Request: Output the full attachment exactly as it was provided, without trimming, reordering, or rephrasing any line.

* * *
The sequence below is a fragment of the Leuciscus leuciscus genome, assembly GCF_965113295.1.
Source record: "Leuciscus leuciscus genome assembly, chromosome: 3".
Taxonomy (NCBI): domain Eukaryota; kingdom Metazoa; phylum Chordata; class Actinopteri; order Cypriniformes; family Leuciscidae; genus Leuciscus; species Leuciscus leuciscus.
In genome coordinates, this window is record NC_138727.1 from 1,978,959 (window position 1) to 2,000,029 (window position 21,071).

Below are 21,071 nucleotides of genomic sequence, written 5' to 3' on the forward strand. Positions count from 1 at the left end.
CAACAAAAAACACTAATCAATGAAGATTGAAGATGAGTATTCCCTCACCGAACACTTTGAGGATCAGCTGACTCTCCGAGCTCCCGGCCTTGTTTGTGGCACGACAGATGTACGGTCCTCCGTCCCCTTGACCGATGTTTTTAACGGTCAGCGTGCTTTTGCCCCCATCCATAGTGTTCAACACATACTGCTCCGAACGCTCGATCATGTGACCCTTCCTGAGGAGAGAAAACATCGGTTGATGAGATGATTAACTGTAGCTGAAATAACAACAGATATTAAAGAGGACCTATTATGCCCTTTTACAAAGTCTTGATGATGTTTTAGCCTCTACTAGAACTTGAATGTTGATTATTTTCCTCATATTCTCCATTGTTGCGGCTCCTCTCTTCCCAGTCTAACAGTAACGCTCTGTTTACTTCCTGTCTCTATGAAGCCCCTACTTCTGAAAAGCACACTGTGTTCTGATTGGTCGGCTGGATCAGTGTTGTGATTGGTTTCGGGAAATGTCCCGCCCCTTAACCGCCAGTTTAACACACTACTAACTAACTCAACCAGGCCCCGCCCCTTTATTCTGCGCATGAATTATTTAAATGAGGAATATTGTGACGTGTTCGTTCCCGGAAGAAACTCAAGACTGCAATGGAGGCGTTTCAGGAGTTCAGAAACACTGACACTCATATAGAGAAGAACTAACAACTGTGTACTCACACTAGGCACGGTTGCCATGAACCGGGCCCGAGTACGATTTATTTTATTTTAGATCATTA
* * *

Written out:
The sequence below is a fragment of the Leuciscus leuciscus genome, assembly GCF_965113295.1.
Source record: "Leuciscus leuciscus genome assembly, chromosome: 3".
Taxonomy (NCBI): domain Eukaryota; kingdom Metazoa; phylum Chordata; class Actinopteri; order Cypriniformes; family Leuciscidae; genus Leuciscus; species Leuciscus leuciscus.
In genome coordinates, this window is record NC_138727.1 from 1,978,959 (window position 1) to 2,000,029 (window position 21,071).

Below are 21,071 nucleotides of genomic sequence, written 5' to 3' on the forward strand. Positions count from 1 at the left end.
CAACAAAAAACACTAATCAATGAAGATTGAAGATGAGTATTCCCTCACCGAACACTTTGAGGATCAGCTGACTCTCCGAGCTCCCGGCCTTGTTTGTGGCACGACAGATGTACGGTCCTCCGTCCCCTTGACCGATGTTTTTAACGGTCAGCGTGCTTTTGCCCCCATCCATAGTGTTCAACACATACTGCTCCGAACGCTCGATCATGTGACCCTTCCTGAGGAGAGAAAACATCGGTTGATGAGATGATTAACTGTAGCTGAAATAACAACAGATATTAAAGAGGACCTATTATGCCCTTTTACAAAGTCTTGATGATGTTTTAGCCTCTACTAGAACTTGAATGTTGATTATTTTCCTCATATTCTCCATTGTTGCGGCTCCTCTCTTCCCAGTCTAACAGTAACGCTCTGTTTACTTCCTGTCTCTATGAAGCCCCTACTTCTGAAAAGCACACTGTGTTCTGATTGGTCGGCTGGATCAGTGTTGTGATTGGTTTCGGGAAATGTCCCGCCCCTTAACCGCCAGTTTAACACACTACTAACTAACTCAACCAGGCCCCGCCCCTTTATTCTGCGCATGAATTATTTAAATGAGGAATATTGTGACGTGTTCGTTCCCGGAAGAAACTCAAGACTGCAATGGAGGCGTTTCAGGAGTTCAGAAACACTGACACTCATATAGAGAAGAACTAACAACTGTGTACTCACACTAGGCACGGTTGCCATGAACCGGGCCCGAGTACGATTTATTTTATTTTAGATCATTA